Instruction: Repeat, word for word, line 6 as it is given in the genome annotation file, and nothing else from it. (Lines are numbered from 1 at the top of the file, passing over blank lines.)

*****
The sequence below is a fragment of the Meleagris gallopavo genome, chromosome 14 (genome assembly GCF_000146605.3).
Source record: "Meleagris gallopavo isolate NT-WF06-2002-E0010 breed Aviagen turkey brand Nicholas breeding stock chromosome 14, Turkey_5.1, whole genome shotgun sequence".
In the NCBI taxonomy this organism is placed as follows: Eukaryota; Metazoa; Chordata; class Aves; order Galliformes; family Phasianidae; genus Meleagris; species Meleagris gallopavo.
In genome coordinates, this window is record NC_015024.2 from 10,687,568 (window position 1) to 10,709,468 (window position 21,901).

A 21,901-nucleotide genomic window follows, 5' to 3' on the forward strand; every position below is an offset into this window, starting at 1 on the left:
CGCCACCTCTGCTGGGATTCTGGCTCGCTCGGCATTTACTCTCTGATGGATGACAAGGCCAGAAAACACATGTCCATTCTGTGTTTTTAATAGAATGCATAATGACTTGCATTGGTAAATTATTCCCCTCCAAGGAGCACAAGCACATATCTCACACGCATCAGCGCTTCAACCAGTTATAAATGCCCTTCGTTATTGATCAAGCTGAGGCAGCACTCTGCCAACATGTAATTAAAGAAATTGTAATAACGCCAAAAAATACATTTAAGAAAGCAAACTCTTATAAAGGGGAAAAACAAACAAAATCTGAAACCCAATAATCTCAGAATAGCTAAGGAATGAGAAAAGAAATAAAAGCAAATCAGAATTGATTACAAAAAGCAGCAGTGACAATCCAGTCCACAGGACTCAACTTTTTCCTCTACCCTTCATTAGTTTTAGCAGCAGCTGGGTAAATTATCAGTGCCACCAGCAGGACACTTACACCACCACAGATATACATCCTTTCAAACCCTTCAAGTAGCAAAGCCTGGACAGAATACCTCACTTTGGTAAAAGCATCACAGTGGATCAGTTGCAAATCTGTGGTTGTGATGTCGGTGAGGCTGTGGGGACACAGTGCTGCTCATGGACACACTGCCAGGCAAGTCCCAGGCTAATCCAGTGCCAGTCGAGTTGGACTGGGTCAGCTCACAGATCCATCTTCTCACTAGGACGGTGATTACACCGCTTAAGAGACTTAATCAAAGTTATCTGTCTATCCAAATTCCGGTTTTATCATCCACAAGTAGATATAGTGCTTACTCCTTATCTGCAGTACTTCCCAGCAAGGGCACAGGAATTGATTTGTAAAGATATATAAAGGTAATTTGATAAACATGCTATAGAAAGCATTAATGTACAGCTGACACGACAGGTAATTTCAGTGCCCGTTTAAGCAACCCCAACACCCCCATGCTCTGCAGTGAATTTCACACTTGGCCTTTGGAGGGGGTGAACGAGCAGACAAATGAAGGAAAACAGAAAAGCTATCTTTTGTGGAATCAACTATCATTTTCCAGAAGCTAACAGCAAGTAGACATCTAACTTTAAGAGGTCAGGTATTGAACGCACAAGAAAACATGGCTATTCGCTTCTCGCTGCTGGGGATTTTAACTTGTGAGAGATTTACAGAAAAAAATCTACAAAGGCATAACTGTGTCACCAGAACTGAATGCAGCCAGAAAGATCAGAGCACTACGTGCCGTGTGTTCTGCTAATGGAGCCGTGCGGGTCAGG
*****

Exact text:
CGCCACCTCTGCTGGGATTCTGGCTCGCTCGGCATTTACTCTCTGATGGATGACAAGGCCAGAAAACACATGTCCATTCTGTGTTTTTAATAGAATGCATAATGACTTGCATTGGTAAATTATTCCCCTCCAAGGAGCACAAGCACATATCTCACACGCATCAGCGCTTCAACCAGTTATAAATGCCCTTCGTTATTGATCAAGCTGAGGCAGCACTCTGCCAACATGTAATTAAAGAAATTGTAATAACGCCAAAAAATACATTTAAGAAAGCAAACTCTTATAAAGGGGAAAAACAAACAAAATCTGAAACCCAATAATCTCAGAATAGCTAAGGAATGAGAAAAGAAATAAAAGCAAATCAGAATTGATTACAAAAAGCAGCAGTGACAATCCAGTCCACAGGACTCAACTTTTTCCTCTACCCTTCATTAGTTTTAGCAGCAGCTGGGTAAATTATCAGTGCCACCAGCAGGACACTTACACCACCACAGATATACATCCTTTCAAACCCTTCAAGTAGCAAAGCCTGGACAGAATACCTCACTTTGGTAAAAGCATCACAGTGGATCAGTTGCAAATCTGTGGTTGTGATGTCGGTGAGGCTGTGGGGACACAGTGCTGCTCATGGACACACTGCCAGGCAAGTCCCAGGCTAATCCAGTGCCAGTCGAGTTGGACTGGGTCAGCTCACAGATCCATCTTCTCACTAGGACGGTGATTACACCGCTTAAGAGACTTAATCAAAGTTATCTGTCTATCCAAATTCCGGTTTTATCATCCACAAGTAGATATAGTGCTTACTCCTTATCTGCAGTACTTCCCAGCAAGGGCACAGGAATTGATTTGTAAAGATATATAAAGGTAATTTGATAAACATGCTATAGAAAGCATTAATGTACAGCTGACACGACAGGTAATTTCAGTGCCCGTTTAAGCAACCCCAACACCCCCATGCTCTGCAGTGAATTTCACACTTGGCCTTTGGAGGGGGTGAACGAGCAGACAAATGAAGGAAAACAGAAAAGCTATCTTTTGTGGAATCAACTATCATTTTCCAGAAGCTAACAGCAAGTAGACATCTAACTTTAAGAGGTCAGGTATTGAACGCACAAGAAAACATGGCTATTCGCTTCTCGCTGCTGGGGATTTTAACTTGTGAGAGATTTACAGAAAAAAATCTACAAAGGCATAACTGTGTCACCAGAACTGAATGCAGCCAGAAAGATCAGAGCACTACGTGCCGTGTGTTCTGCTAATGGAGCCGTGCGGGTCAGG